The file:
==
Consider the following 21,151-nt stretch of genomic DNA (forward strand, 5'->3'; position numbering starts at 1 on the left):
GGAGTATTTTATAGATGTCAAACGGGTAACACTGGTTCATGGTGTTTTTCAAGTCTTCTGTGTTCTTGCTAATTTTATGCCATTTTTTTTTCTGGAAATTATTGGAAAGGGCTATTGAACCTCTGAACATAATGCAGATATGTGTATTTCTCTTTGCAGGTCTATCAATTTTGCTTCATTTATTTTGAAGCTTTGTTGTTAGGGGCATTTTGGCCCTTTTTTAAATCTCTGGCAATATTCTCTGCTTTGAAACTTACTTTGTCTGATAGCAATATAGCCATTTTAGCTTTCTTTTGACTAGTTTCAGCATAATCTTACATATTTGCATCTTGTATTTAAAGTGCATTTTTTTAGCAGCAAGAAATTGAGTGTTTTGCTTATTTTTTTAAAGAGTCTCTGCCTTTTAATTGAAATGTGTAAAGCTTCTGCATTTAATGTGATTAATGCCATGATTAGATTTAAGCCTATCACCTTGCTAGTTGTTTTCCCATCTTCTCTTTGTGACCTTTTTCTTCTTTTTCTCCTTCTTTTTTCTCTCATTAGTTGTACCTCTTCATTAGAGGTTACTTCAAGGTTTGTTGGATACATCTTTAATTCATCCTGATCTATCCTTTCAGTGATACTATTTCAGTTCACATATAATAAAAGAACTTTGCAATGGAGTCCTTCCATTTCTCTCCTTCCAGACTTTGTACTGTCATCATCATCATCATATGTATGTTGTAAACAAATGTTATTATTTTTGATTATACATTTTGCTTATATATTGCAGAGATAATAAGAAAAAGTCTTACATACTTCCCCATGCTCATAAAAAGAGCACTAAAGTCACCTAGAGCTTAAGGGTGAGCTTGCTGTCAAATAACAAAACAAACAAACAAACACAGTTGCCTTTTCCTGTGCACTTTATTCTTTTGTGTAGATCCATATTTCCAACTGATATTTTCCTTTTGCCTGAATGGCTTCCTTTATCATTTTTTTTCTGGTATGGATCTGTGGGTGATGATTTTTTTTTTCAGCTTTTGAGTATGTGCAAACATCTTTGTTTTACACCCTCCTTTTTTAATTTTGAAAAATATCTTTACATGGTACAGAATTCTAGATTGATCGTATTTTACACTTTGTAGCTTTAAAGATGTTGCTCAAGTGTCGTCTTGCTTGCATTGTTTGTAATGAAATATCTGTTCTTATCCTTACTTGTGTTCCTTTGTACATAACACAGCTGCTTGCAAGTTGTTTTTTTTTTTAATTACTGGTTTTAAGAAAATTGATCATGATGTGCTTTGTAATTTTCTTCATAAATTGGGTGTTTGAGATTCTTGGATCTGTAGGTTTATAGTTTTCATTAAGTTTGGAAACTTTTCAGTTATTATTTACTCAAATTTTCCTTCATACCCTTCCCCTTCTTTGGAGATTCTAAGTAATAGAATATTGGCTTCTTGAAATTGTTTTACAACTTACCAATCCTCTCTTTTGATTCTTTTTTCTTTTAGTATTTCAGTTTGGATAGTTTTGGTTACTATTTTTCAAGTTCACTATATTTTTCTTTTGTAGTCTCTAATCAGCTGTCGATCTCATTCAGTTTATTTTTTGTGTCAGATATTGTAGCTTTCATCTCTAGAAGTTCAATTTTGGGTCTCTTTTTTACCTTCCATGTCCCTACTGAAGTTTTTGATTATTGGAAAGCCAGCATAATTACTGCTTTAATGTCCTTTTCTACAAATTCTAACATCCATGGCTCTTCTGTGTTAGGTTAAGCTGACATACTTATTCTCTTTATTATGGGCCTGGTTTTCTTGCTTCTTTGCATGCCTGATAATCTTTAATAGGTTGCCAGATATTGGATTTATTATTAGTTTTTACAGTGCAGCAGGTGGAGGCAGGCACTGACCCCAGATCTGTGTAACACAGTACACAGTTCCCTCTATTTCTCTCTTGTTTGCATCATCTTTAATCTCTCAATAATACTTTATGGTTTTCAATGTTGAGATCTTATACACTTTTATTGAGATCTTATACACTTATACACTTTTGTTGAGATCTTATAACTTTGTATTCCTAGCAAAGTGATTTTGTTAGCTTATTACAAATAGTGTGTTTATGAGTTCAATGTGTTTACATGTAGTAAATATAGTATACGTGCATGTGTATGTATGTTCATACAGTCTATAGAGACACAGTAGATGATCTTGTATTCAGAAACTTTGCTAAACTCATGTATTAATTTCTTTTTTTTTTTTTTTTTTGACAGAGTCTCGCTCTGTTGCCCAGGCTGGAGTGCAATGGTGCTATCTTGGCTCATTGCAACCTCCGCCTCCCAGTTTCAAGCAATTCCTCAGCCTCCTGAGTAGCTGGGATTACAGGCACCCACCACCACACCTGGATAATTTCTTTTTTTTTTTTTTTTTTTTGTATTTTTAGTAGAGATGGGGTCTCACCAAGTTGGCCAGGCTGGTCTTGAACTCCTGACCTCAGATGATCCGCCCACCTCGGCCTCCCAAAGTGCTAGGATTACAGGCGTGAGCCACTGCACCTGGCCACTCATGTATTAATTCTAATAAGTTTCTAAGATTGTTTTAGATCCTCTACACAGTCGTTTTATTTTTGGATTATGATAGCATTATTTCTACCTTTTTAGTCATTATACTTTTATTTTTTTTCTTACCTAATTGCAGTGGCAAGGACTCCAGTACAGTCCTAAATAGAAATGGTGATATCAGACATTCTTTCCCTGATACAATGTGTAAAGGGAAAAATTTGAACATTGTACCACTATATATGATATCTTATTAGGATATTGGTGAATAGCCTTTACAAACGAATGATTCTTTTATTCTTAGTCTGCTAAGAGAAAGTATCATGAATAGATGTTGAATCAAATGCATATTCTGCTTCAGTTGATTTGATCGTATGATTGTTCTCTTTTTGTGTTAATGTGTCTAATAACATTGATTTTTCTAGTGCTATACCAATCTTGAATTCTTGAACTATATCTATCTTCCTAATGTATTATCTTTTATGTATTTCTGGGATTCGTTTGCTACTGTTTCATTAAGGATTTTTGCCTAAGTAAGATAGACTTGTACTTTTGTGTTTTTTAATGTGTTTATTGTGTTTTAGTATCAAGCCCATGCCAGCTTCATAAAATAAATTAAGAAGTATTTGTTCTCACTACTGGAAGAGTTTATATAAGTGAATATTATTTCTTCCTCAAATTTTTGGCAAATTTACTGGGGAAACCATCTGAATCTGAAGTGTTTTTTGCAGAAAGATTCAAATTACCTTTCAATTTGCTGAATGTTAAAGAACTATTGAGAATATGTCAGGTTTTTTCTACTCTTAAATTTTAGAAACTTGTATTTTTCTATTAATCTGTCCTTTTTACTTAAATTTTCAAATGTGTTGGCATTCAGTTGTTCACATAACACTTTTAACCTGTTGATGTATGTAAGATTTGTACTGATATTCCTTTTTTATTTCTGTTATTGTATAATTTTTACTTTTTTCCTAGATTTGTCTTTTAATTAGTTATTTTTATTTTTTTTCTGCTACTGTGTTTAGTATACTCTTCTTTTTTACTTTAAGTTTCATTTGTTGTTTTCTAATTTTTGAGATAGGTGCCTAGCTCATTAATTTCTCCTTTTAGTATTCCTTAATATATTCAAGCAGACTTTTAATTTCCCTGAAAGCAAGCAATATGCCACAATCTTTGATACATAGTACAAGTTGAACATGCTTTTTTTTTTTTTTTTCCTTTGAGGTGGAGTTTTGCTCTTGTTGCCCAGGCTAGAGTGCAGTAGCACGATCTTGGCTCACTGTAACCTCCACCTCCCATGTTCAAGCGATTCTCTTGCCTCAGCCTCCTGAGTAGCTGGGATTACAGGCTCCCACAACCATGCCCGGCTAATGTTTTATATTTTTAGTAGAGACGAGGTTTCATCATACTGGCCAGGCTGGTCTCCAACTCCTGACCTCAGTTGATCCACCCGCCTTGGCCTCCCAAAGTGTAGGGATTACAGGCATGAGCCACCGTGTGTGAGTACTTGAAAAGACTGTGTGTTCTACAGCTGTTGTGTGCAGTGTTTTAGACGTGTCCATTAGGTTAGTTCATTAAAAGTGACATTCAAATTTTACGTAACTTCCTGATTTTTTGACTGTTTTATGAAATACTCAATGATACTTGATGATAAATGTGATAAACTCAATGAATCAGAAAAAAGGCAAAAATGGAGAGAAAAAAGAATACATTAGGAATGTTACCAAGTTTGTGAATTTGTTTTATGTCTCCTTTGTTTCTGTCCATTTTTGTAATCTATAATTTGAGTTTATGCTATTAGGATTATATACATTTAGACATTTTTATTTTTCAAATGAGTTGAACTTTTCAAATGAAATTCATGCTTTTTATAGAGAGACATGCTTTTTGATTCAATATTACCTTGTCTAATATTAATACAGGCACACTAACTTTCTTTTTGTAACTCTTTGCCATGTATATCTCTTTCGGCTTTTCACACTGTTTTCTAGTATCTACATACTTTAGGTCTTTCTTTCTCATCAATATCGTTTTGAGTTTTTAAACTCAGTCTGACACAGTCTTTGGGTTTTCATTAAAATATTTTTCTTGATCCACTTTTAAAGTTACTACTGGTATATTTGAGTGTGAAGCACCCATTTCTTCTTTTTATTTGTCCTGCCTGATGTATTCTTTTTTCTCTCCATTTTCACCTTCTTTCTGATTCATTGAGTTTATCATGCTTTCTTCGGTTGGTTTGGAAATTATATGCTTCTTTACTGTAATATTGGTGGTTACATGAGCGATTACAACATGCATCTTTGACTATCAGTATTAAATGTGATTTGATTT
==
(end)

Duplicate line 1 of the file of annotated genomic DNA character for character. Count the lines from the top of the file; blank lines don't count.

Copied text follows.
Consider the following 21,151-nt stretch of genomic DNA (forward strand, 5'->3'; position numbering starts at 1 on the left):